Windows 10: PowerShell script for CPU information, incl. CPUID Solved

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  1.    18 Mar 2018 #1

    PowerShell script for CPU info, incl. CPUID and μcode version


    With all this mess with the newfound Spectre and Meltdown hardware-based vulnerabilities, users look for solutions from both Microsoft and CPU vendors.
    The microcode updates, posted almost daily, are released based on CPUID.
    The CPUID signature and microcode revision cannot be easily found by the average user.

    So, I created a little PowerShell script to get basic CPU information, including the CPUID signature and current microcode revision.

    Download the CPU-info.zip file and extract the included "CPU-info.ps1" script on your desktop.

    Open PowerShell and run the following commands:

    Code:
    cd $HomePath\Desktop
    Set-ExecutionPolicy Bypass -Scope Process –force
    .\CPU-info.ps1

    You will get an output similar to that.


    Click image for larger version. 

Name:	CPU-info.png 
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Size:	29.1 KB 
ID:	201574

    Feel free to use and make changes to the script, to suit your needs.

    I hope that helps somebody.

    UPDATE: The CPU-info.ps1 script, now provides the revision of the microcode installed in the system.
    BIOS/UEFI microcode revision, is the μcode currently installed in your BIOS/UEFI
    Current microcode revision, is the μcode currently running. This might be different from the one installed in your BIOS/UEFI, since it might have been updated by a Microsoft Update.
    Last edited by ddelo; 01 Sep 2018 at 06:51. Reason: Updated the PowerShell script to include μcode
      My ComputerSystem Spec

  2. Masterchiefxx17's Avatar
    Posts : 419
    Windows 10 Professional 64bit
       18 Mar 2018 #2

    Neat script, I like it!
      My ComputerSystem Spec

  3.    18 Mar 2018 #3

    Masterchiefxx17 said: View Post
    Neat script, I like it!
      My ComputerSystem Spec

  4.    31 Aug 2018 #4

    First post has been updated, to include the installed microcode revision.
      My ComputerSystem Spec

  5.    31 Aug 2018 #5

    Small syntax error: your runtime instructions use an underscore character in the filename -- namely .\CPU_info.ps1. The filename actually includes a dash or hyphen/minus-sign character. So that line should read .\CPU-info.ps1 instead. Otherwise, works like a champ! Thanks,
    --Ed--

    Click image for larger version. 

Name:	image.png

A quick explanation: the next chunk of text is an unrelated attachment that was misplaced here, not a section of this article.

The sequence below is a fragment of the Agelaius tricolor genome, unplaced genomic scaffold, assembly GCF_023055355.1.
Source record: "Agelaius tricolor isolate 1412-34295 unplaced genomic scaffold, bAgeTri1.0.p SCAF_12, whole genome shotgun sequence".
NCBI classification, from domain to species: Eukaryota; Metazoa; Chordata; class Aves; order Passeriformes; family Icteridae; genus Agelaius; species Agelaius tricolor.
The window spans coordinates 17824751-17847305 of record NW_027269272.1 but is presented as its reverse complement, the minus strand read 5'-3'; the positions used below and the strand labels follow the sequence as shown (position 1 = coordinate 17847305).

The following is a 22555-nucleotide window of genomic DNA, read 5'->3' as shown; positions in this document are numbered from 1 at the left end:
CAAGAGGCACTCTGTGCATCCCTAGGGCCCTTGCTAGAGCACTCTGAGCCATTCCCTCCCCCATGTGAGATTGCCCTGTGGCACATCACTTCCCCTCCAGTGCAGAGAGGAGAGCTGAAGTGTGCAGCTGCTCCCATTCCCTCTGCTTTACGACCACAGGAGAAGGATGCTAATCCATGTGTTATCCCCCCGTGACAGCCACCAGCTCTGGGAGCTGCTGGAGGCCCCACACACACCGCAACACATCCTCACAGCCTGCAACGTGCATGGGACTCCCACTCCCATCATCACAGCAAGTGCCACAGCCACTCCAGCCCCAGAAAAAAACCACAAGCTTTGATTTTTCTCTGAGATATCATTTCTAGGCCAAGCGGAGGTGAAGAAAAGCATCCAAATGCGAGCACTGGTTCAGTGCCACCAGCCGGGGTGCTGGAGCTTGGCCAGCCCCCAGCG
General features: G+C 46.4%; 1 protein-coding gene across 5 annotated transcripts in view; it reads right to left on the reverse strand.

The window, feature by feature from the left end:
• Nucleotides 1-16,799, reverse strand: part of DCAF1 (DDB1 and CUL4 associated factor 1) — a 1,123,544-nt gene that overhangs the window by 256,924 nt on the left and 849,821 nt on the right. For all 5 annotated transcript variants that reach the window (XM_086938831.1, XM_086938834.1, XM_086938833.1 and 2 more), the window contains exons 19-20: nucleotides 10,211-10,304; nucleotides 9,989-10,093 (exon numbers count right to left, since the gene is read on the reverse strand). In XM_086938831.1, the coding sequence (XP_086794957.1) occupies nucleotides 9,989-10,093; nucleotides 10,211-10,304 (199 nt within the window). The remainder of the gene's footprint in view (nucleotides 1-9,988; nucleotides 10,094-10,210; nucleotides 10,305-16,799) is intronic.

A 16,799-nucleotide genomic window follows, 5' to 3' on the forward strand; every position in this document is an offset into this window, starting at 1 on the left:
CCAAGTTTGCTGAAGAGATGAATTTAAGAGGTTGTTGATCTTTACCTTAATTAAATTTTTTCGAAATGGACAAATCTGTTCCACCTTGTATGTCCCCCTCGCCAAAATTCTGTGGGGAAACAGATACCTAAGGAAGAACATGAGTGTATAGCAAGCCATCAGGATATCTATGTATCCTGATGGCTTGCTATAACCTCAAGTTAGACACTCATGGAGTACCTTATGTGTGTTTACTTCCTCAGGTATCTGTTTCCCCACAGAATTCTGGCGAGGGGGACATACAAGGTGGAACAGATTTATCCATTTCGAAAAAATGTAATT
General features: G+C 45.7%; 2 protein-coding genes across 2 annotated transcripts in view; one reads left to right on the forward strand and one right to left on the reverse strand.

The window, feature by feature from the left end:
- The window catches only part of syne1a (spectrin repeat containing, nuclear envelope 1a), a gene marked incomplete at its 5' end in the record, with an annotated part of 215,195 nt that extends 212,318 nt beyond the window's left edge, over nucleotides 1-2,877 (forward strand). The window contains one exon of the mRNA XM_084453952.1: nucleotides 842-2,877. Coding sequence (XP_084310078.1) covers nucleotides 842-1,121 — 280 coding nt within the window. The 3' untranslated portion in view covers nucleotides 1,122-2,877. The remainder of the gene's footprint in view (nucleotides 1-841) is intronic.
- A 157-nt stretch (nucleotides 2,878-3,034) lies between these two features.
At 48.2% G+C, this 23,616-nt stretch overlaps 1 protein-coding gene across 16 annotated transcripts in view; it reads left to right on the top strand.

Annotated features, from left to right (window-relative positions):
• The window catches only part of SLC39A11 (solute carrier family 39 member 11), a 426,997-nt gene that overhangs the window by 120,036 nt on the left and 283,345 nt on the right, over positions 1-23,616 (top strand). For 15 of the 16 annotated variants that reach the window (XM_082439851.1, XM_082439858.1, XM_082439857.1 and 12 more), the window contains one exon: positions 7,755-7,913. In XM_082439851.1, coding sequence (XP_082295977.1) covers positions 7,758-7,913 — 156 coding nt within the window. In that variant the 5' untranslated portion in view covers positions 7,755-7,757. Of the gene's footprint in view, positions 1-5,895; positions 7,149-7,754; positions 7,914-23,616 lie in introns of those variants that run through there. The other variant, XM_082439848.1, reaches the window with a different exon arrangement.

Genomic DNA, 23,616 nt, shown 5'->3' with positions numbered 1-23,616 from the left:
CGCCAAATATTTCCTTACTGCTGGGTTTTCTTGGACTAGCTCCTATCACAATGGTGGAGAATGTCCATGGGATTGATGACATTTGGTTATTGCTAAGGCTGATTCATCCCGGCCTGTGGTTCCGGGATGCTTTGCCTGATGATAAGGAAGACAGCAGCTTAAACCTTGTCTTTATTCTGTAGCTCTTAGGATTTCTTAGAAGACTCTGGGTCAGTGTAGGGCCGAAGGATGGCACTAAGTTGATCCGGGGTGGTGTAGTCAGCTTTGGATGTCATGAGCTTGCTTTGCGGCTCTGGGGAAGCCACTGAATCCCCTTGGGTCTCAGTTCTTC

Views:	2 
Size:	134.7 KB 
ID:	201606
      My ComputersSystem Spec

  6.    31 Aug 2018 #6

    EdTittel said: View Post
    Small syntax error: your runtime instructions use an underscore character in the filename -- namely .\CPU_info.ps1. The filename actually includes a dash or hyphen/minus-sign character. So that line should read .\CPU-info.ps1 instead. Otherwise, works like a champ! Thanks,
    --Ed--

    Click image for larger version. 

Name:	image.png 
Views:	2 
Size:	134.7 KB 
ID:	201606
    Great observation Ed. Thanks. Just changed it.

    The one with underscore was the 1st version. I changed it now to be more PowerShell-like
      My ComputerSystem Spec

  7.    31 Aug 2018 #7

    Good work, Dimitri. Please, keep it up. Always fun to learn more PowerShell.
    Best wishes,
    --Ed--
      My ComputersSystem Spec

  8.    31 Aug 2018 #8



    Thanks Ed.
    I will shortly post a new one, I was working on, to create a cabinet file, from the contents of a folder. Stay tuned.
      My ComputerSystem Spec

  9.    31 Aug 2018 #9

    Nice job, ddelo.

    Btw after observations of visible performance drop during regular use (and catastrophic while using nested virtualization) I decided to disable all that protections on all my home systems using InSpectre & downgrade BIOSes when necessary. Am I alone?
      My ComputerSystem Spec

  10.    31 Aug 2018 #10

    muchomurka said: View Post
    Nice job, ddelo.

    Btw after observations of visible performance drop during regular use (and catastrophic while using nested virtualization) I decided to disable all that protections on all my home systems using InSpectre & downgrade BIOSes when necessary. Am I alone?
    If you're aware of the risks involved, by not implementing the mitigations, it's your computer and you're the only one who evaluates the pros and cons and decides what's best for you!
      My ComputerSystem Spec


 
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